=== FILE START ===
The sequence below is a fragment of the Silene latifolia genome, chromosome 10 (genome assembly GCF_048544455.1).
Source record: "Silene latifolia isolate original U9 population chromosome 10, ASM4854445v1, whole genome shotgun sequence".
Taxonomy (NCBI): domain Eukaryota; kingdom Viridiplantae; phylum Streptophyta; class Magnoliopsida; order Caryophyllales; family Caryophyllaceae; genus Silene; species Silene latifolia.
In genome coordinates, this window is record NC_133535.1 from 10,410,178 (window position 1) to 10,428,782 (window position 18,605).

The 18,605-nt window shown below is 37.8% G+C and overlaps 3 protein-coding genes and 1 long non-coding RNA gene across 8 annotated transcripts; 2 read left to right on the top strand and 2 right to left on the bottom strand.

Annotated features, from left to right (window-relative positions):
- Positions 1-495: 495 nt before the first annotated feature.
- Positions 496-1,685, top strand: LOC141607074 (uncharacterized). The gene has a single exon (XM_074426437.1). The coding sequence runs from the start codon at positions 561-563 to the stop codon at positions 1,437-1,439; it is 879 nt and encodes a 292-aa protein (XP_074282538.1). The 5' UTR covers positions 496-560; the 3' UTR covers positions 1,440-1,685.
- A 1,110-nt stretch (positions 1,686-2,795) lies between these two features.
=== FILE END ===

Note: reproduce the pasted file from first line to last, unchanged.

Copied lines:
The sequence below is a fragment of the Silene latifolia genome, chromosome 10 (genome assembly GCF_048544455.1).
Source record: "Silene latifolia isolate original U9 population chromosome 10, ASM4854445v1, whole genome shotgun sequence".
Taxonomy (NCBI): domain Eukaryota; kingdom Viridiplantae; phylum Streptophyta; class Magnoliopsida; order Caryophyllales; family Caryophyllaceae; genus Silene; species Silene latifolia.
In genome coordinates, this window is record NC_133535.1 from 10,410,178 (window position 1) to 10,428,782 (window position 18,605).

The 18,605-nt window shown below is 37.8% G+C and overlaps 3 protein-coding genes and 1 long non-coding RNA gene across 8 annotated transcripts; 2 read left to right on the top strand and 2 right to left on the bottom strand.

Annotated features, from left to right (window-relative positions):
- Positions 1-495: 495 nt before the first annotated feature.
- Positions 496-1,685, top strand: LOC141607074 (uncharacterized). The gene has a single exon (XM_074426437.1). The coding sequence runs from the start codon at positions 561-563 to the stop codon at positions 1,437-1,439; it is 879 nt and encodes a 292-aa protein (XP_074282538.1). The 5' UTR covers positions 496-560; the 3' UTR covers positions 1,440-1,685.
- A 1,110-nt stretch (positions 1,686-2,795) lies between these two features.